Book Notes: Kristina Gorcheva-Newberry’s The Orchard

You can take a Russian out of Russia but good luck taking the smug, self-pitying delusions of grandeur out of her. Kristina Gorcheva-Newberry emigrated from Russia to the US in 1995 and writes in English but she learned nothing. And neither have her characters. They live like absolute swine – pedophilia, incest, incestuous pedophilia, violence, murdered babies buried in the woods – and none of it is ever their fault.

What’s at fault is always “history”, as if history weren’t what they made and keep making right at this moment. History happens to them and they are frozen in an eternal pout about the unfair treatment they get from “fate.”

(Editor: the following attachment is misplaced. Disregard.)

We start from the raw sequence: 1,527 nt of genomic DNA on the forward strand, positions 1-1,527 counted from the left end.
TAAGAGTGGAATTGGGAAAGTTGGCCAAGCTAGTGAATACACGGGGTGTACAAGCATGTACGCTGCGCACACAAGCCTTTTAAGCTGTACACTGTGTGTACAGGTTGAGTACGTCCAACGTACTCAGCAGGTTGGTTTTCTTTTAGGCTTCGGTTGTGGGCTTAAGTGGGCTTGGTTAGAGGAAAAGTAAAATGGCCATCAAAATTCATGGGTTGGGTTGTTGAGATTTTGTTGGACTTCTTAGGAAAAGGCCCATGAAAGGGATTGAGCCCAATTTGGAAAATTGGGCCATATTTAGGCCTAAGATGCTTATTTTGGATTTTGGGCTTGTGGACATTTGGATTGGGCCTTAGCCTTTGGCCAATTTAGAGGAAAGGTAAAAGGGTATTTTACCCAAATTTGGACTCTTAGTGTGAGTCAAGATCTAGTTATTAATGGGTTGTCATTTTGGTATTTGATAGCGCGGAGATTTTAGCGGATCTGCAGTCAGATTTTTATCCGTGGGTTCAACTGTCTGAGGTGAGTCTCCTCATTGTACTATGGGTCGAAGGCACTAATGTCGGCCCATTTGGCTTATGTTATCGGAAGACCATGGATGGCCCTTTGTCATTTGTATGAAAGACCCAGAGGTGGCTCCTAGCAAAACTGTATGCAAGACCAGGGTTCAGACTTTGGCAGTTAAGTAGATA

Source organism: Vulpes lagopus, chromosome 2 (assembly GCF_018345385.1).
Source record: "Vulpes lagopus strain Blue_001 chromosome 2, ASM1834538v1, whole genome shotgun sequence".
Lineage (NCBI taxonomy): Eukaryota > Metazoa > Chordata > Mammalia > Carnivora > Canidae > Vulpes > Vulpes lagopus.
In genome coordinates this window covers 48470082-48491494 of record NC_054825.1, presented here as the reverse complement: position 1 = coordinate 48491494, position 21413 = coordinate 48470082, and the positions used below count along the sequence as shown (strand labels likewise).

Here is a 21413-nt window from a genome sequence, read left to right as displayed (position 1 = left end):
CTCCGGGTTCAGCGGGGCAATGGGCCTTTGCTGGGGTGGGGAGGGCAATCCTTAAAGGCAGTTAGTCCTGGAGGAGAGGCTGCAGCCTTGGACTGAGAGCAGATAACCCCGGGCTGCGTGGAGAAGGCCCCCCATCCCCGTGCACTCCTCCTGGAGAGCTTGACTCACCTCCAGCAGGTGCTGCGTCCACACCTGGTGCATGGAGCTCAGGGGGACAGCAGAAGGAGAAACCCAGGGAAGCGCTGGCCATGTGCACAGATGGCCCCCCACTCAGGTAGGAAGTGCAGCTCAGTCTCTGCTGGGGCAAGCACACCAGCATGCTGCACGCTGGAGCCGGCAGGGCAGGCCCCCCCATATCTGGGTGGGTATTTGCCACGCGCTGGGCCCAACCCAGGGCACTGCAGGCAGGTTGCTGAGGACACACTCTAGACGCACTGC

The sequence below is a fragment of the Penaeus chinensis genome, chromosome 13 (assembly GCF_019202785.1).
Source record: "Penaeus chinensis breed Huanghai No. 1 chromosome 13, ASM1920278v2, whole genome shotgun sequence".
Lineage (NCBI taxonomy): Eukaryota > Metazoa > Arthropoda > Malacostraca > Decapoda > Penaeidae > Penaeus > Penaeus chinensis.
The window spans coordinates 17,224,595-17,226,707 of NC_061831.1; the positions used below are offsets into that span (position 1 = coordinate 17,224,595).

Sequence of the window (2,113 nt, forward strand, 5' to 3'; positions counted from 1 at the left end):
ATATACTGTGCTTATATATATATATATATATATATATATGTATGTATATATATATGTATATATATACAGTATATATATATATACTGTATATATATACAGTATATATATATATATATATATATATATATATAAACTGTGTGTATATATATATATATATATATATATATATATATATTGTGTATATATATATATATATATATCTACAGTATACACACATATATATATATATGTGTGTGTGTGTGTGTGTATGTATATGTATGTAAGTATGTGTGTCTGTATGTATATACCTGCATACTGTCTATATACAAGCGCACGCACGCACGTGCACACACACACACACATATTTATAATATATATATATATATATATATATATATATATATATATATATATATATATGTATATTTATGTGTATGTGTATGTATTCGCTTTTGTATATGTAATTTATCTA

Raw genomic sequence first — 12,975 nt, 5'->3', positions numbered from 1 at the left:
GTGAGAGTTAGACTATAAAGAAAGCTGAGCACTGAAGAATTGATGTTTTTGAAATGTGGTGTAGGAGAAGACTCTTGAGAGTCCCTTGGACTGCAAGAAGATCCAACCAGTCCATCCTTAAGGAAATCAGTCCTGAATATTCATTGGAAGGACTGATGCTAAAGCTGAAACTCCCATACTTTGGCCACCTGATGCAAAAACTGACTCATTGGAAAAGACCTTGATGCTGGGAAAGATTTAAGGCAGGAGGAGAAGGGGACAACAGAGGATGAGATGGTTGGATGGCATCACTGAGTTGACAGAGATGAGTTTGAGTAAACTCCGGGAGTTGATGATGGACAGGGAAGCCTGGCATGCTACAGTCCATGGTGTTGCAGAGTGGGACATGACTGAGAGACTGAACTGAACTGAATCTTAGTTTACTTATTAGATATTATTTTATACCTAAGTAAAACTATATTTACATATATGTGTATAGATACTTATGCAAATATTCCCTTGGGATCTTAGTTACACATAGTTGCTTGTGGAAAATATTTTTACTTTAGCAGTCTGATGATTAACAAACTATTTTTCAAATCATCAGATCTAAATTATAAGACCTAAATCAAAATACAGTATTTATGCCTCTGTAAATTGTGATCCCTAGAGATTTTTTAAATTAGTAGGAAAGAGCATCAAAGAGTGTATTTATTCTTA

The most recent events in the novel take place in 2008 but everything that made today’s war possible is already there: the pouting, the dream of imperial greatness, the stupid, obsessive lies about Ukraine and the Baltics. The word “empire” is repeated obsessively in the novel as an eternal dream that offers the only organizing principle to the characters.

Throughout it all, the narrator (and the author who echoes her in the afterword) remains decidedly proud of “the mysterious Russian soul” that creates this endless misery. The only hope one can find in this gruesome novel is that the 4 main characters – children of perestroika who are about a decade older than me – end up barren. They do not bring a new generation of smug, superior bastards into the world, and there’s some comfort in that.

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